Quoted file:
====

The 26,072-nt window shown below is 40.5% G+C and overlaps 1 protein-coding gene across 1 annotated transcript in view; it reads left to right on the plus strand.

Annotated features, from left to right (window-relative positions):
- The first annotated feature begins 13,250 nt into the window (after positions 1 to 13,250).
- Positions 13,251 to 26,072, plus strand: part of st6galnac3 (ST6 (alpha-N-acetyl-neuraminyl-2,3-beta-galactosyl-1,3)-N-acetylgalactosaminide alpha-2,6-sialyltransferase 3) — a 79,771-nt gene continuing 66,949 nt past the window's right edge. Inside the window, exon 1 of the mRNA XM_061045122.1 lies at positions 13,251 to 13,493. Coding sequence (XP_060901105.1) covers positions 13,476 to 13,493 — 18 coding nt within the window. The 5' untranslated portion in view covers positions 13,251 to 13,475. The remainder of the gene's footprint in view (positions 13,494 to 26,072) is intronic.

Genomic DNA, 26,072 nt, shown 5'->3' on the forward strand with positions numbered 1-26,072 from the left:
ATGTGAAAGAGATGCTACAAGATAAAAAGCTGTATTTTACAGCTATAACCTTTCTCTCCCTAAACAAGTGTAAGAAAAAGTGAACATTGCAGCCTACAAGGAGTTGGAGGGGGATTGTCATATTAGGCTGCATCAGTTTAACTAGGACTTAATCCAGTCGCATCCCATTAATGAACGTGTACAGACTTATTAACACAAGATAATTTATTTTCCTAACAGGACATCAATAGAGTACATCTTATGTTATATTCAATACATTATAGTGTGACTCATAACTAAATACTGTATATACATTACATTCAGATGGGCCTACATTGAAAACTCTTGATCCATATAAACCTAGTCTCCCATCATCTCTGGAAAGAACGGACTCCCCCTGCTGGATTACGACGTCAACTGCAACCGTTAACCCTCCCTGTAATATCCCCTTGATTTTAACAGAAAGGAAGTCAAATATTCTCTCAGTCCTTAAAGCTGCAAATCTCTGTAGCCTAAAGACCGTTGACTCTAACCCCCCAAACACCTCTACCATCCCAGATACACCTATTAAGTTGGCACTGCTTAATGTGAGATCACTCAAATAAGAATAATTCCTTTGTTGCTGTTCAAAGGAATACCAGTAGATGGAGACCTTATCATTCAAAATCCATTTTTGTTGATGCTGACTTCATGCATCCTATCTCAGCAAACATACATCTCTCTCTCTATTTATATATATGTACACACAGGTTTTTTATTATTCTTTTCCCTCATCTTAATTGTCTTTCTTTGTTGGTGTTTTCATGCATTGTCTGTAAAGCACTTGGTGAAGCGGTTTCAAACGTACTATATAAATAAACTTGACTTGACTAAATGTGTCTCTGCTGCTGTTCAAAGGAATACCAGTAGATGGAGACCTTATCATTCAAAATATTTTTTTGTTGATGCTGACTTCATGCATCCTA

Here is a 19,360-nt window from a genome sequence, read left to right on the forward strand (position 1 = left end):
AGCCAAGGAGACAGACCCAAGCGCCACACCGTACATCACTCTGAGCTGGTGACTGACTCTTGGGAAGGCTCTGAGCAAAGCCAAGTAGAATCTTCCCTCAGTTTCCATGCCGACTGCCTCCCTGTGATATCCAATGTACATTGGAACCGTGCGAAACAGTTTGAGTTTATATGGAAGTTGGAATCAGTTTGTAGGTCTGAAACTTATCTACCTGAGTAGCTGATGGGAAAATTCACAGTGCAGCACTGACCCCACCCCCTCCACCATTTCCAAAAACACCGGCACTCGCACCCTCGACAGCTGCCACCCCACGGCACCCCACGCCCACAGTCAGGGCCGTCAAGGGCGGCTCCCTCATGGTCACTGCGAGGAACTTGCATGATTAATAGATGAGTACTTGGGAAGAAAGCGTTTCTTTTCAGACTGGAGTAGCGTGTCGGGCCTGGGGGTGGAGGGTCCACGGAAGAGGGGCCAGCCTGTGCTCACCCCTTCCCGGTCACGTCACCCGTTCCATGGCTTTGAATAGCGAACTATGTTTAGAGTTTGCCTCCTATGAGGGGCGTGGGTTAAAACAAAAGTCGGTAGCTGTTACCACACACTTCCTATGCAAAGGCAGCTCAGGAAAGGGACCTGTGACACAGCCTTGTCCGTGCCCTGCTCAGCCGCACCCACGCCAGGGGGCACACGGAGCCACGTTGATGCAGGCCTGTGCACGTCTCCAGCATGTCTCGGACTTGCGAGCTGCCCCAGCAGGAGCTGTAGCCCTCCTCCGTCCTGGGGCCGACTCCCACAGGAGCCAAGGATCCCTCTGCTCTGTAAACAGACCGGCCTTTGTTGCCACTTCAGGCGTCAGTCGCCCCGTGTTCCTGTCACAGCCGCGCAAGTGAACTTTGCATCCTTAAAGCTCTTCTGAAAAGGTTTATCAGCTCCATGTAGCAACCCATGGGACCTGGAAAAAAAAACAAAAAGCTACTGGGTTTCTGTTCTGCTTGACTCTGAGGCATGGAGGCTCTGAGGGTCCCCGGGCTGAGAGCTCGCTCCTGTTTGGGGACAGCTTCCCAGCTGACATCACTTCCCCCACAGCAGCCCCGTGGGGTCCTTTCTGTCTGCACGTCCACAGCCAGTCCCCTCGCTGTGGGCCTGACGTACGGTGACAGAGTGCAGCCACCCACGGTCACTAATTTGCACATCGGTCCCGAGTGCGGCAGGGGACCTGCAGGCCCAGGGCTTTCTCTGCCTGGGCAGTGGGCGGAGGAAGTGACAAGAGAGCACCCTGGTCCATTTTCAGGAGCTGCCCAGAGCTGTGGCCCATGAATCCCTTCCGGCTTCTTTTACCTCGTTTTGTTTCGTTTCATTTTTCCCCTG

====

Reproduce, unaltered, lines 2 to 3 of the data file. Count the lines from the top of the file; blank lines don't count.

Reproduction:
Annotated features, from left to right (window-relative positions):
- The first annotated feature begins 13,250 nt into the window (after positions 1 to 13,250).